Death Proof – Film Review

In this film review I will be tackling Death Proof – a film that had some wonderful, comedic moments, but was also tainted by overindulgent dialogue that seemed to go on… and on… and on…

And on…

I know it’s a Quentin Tarantino movie, and that’s one of the elements you’d to expect when watching one, but this film’s dialogue wasn’t that interesting if I’m being honest. Yes, it’s great listening to a group of girls talk about sex and shit (I use that word loosely – they didn’t once bring up scatology), but after a while it becomes an impotent affair.

The film is split into two acts. The first act follows a group of girls to a bar, who are soon to get killed by some weird stalker guy with a stunt car that he’s dubbed ‘death proof’. His name is Stuntman Mike (played by Kirk Russell). I wished his character was developed more: it was a bit too one-dimensional for my liking. We don’t even know why he’s stalking these girls and killing them! Sure, it hints at how he possibly gets a sexual kick out of it, but to me, the viewer, it just comes a cross as cowardly to the highest degree. I would have liked the film to have explored this avenue more, giving Stuntman Mike more depth to why he’s hell bent on killing people, using his car.

Don’t get me wrong – I did enjoy parts of this film, such as when one of the girls gave Stuntman Mike a lap dance in the bar. I liked the fact she was wearing flip flops whilst she was doing it (the director apparently has a foot fetish). Come to think of it, there is a lot of exposed feet in this flick, which tells me that this Quentin isn’t afraid to indulge in his desires, which is fine – just don’t bore me (like you did with the dialogue). It’s a shame the film didn’t keep to the tone of the latter half of the movie, because if he’d kept the tone a 100% goofy violent comedy, then this could have been [possibly] my favourite movie by him, but instead it falls short of that mark by a long way. I don’t know a lot about the back story of this, but it comes off as a rushed project, or a project with no real focused identity or vision, which is strange considering what he’s done previously and after this film.

Another scene I enjoyed in this movie what when Mike gives a blonde girl a lift home, but then tells her directly that he has no intention of doing so. That bit of dialogue there was actually very good, very Tarantinoesque (i.e. he gets the character to explain to another character that they have no option but to do as they say). I was a bit shocked by the way the girl died inside the stunt car, but I should have seen it coming really – the fact that she didn’t have a proper seat, and that there was a divider between them in the car was a bad omen (plus the fact she got in the car with a guy who had photos of the girls pinned to his pull down mirror. Creep much?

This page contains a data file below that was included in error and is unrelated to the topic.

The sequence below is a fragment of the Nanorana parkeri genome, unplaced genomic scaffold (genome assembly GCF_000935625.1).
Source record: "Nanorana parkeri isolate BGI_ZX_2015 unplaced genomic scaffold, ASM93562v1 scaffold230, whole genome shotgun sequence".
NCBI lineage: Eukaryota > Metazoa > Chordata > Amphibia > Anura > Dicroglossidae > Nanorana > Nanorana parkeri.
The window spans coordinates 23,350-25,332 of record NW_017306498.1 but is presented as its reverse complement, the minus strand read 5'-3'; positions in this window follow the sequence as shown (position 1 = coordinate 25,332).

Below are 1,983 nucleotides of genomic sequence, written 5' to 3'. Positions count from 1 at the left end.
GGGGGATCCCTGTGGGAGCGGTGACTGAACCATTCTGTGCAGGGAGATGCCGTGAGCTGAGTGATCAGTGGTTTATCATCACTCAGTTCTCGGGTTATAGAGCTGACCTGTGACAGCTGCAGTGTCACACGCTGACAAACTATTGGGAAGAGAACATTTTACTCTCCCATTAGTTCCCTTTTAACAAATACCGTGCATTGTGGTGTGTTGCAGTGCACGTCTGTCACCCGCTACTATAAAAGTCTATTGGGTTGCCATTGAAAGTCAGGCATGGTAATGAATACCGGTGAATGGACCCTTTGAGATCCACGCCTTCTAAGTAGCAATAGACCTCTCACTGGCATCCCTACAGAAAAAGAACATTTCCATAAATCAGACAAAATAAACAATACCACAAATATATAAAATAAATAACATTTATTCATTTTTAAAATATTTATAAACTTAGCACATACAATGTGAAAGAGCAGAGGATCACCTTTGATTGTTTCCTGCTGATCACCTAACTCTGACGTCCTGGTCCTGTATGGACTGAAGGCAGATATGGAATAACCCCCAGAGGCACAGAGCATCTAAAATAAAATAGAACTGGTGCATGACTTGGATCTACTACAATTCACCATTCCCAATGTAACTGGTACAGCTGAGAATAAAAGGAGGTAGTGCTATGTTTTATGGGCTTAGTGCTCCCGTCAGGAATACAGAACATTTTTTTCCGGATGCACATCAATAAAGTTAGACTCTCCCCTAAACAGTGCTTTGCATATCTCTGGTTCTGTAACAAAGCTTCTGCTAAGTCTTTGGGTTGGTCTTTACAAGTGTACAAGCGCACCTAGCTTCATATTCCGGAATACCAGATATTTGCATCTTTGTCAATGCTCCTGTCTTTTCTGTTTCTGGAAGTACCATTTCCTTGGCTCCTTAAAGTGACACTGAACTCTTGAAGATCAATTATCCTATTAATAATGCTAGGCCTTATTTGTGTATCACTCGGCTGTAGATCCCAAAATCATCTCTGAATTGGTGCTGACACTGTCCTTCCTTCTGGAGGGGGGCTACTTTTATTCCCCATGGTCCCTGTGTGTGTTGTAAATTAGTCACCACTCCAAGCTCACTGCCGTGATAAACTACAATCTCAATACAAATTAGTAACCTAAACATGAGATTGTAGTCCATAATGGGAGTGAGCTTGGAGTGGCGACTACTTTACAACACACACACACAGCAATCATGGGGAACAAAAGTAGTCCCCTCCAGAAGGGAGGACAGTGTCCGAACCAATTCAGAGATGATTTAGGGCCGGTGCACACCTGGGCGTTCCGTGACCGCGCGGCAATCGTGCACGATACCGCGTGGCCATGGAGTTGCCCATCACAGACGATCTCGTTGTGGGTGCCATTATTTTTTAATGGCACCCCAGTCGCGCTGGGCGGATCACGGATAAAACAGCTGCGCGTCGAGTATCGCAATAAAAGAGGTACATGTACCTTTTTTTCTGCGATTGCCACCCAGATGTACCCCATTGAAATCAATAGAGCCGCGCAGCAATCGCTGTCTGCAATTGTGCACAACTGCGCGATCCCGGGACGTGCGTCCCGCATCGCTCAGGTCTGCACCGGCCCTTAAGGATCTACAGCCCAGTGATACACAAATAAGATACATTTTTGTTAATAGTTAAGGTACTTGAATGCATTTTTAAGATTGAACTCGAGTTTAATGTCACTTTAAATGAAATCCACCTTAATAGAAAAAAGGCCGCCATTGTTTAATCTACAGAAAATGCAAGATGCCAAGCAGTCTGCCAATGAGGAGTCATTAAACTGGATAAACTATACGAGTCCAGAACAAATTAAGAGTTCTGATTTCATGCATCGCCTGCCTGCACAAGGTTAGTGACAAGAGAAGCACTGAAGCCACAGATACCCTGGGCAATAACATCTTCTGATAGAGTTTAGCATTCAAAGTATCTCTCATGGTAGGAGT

And then he does a head-on collision with the group of girls, killing them but surviving because of his ‘death proof’ car. And 14 months later, he’s at it again, stalking another group of girls. And I’m thinking, doesn’t this guy have any healthy hobbies he could pursue instead of his insatiable lust of killing groups of women? Like scrabble, for instance?

But the bully gets his comeuppance this time around, as the second group of girls manage to flip his car, and pull him out of it. They form a circle and take turns plummeting punches into his pitiful face, until one of them roundhouse kicks him to the ground. ‘The end,’ it says on the screen abruptly. I thought this was a satisfying ending as that worm of a man, Stuntman Mike, didn’t deserve to be on this earth with that sick perverted attitude of his. He was scum in a scum bucket, and thankfully the girls prevailed in the end – hurrah!

In this car chase that came before his capturing, there was some epic stunts done by the character played by Zoe Bell, in which she climbs onto the bonnet of the Dodge Challenger, using two belts that have been pinched in the car doors for balance.

Just because this film has many flaws and bores packed in it, it did still have it’s moments, and when those came up on the screen, the viewing experience was a pleasurable one. But because this is a film that couldn’t make up what kind of film it wanted to be, and could have done with about 30 minutes less of dialogue taken out, I have to award this motion piccy a fairly low score of: